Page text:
Take the 2-minute tour ×
Mathematics Stack Exchange is a question and answer site for people studying math at any level and professionals in related fields. It's 100% free, no registration required.

I am trying to work these out: $$\sum\limits_{u=0}^{k}{\left( \begin{matrix} r+u \\ u \\ \end{matrix} \right){{\left( {\alpha} \right)}^{u}}{{\left( {1-\alpha} \right)}^{r+1}}}$$ $$\sum\limits_{u=0}^{k}{\left( \begin{matrix} r+u \\ u \\ \end{matrix} \right){{\left( \alpha \right)}^{u}}{{\left( 1-\alpha \right)}^{r+1}}\sum\limits_{m=u+r+1}^{\infty }{\frac{{{e}^{-\lambda }}{{\lambda }^{m}}}{m!}}}$$

Thanks!

share|improve this question
    
You can have a closed form for the sum in terms of the hypergeometric function. –  Mhenni Benghorbal Feb 16 '13 at 0:49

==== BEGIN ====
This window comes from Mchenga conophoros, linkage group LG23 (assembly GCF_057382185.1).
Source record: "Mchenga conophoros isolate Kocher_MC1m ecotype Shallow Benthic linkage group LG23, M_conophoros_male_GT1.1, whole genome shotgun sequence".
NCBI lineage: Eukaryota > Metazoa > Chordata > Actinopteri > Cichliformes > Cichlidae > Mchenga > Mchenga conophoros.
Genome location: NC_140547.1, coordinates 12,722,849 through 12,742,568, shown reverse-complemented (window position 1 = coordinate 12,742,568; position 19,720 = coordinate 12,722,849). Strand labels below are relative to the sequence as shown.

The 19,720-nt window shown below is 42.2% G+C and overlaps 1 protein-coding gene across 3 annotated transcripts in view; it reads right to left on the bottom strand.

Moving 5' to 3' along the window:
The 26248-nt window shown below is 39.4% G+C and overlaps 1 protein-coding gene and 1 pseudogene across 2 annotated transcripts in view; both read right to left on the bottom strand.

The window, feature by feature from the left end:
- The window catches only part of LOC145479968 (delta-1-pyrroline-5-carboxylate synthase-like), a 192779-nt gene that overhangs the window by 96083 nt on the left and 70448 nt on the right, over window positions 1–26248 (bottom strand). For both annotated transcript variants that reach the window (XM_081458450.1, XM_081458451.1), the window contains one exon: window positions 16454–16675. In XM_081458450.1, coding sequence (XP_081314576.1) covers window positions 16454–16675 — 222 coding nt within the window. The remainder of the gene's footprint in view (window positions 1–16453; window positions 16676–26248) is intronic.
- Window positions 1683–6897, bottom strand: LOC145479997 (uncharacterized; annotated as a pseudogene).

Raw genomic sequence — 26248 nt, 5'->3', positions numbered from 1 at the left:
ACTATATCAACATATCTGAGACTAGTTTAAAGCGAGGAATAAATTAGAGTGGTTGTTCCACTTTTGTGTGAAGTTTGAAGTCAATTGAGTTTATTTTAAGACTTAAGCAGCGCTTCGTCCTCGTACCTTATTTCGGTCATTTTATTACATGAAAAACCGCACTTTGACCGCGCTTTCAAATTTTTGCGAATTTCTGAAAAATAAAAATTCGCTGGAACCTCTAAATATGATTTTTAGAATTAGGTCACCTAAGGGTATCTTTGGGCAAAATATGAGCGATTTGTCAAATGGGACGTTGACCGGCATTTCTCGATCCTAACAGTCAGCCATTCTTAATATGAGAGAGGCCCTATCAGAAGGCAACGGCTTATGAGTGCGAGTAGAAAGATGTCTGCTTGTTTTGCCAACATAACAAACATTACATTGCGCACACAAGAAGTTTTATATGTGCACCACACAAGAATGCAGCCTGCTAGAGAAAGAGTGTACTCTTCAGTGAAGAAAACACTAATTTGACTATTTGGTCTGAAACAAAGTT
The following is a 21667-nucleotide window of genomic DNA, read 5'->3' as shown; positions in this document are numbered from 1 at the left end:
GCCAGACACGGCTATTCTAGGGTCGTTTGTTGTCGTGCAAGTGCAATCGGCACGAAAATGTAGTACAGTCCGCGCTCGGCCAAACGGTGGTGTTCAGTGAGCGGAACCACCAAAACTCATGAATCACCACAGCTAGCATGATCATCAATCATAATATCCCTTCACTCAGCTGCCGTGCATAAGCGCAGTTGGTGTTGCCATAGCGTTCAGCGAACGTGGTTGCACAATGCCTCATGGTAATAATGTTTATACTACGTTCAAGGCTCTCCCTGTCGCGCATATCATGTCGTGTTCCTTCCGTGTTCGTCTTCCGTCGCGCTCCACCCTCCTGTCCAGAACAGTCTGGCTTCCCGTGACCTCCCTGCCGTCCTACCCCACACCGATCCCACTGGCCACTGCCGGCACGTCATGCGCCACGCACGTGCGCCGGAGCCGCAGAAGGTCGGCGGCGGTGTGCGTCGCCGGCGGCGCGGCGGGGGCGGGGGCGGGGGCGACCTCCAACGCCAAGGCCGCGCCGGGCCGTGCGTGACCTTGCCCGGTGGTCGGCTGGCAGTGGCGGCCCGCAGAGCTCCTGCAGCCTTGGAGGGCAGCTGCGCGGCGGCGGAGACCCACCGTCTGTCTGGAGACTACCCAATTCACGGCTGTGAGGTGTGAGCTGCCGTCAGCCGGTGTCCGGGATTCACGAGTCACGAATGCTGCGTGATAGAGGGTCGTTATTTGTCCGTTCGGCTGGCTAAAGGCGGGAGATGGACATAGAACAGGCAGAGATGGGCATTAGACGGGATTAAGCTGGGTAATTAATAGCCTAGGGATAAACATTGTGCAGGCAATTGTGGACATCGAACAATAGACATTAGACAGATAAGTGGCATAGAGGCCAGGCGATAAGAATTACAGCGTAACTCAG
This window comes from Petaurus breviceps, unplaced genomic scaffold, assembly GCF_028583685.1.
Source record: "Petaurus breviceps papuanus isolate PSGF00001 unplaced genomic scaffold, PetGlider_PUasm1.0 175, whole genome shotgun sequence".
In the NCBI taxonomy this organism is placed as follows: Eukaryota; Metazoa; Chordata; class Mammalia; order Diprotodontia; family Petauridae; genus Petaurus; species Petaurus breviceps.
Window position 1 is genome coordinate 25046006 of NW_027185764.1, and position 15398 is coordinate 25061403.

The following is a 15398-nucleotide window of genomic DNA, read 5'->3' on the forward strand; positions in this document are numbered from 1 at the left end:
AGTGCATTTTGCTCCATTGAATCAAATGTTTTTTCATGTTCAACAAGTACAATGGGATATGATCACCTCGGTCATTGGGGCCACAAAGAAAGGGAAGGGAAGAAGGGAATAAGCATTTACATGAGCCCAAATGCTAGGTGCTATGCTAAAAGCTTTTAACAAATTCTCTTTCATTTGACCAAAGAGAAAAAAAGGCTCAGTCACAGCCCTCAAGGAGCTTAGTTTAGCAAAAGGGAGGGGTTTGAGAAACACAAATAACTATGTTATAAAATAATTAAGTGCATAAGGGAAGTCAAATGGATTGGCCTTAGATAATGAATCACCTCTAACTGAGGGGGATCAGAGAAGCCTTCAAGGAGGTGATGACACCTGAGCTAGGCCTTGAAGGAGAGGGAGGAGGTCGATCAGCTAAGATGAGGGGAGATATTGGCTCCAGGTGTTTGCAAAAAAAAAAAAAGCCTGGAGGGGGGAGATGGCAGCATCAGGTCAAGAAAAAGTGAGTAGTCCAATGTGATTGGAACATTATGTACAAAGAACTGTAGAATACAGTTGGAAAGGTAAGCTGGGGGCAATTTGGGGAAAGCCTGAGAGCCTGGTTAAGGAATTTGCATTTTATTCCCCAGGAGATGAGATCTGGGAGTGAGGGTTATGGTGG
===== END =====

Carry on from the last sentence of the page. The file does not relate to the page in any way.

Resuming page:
What is $k$? If "sufficiently large" (so that you can live with $k \rightarrow \infty$), then $\binom{-r - 1}{u} = (-1)^u \binom{r + u}{u}$, and you have a good approximation for the first sum if $\lvert \alpha \rvert$ is small. –  vonbrand Feb 16 '13 at 3:17
    
Thanks @ Mhenni Benghorbal. I found that also I can use regularized beta function too. –  Eln Feb 16 '13 at 4:09
    
Thanks @ vonbrand. I can definitely use that for approximation, in some case k could be quite large. For the second integral, I was trying to change the order of summations, see if that helps. –  Eln Feb 16 '13 at 4:23

Your Answer

 
discard

By posting your answer, you agree to the privacy policy and terms of service.

Browse other questions tagged or ask your own question.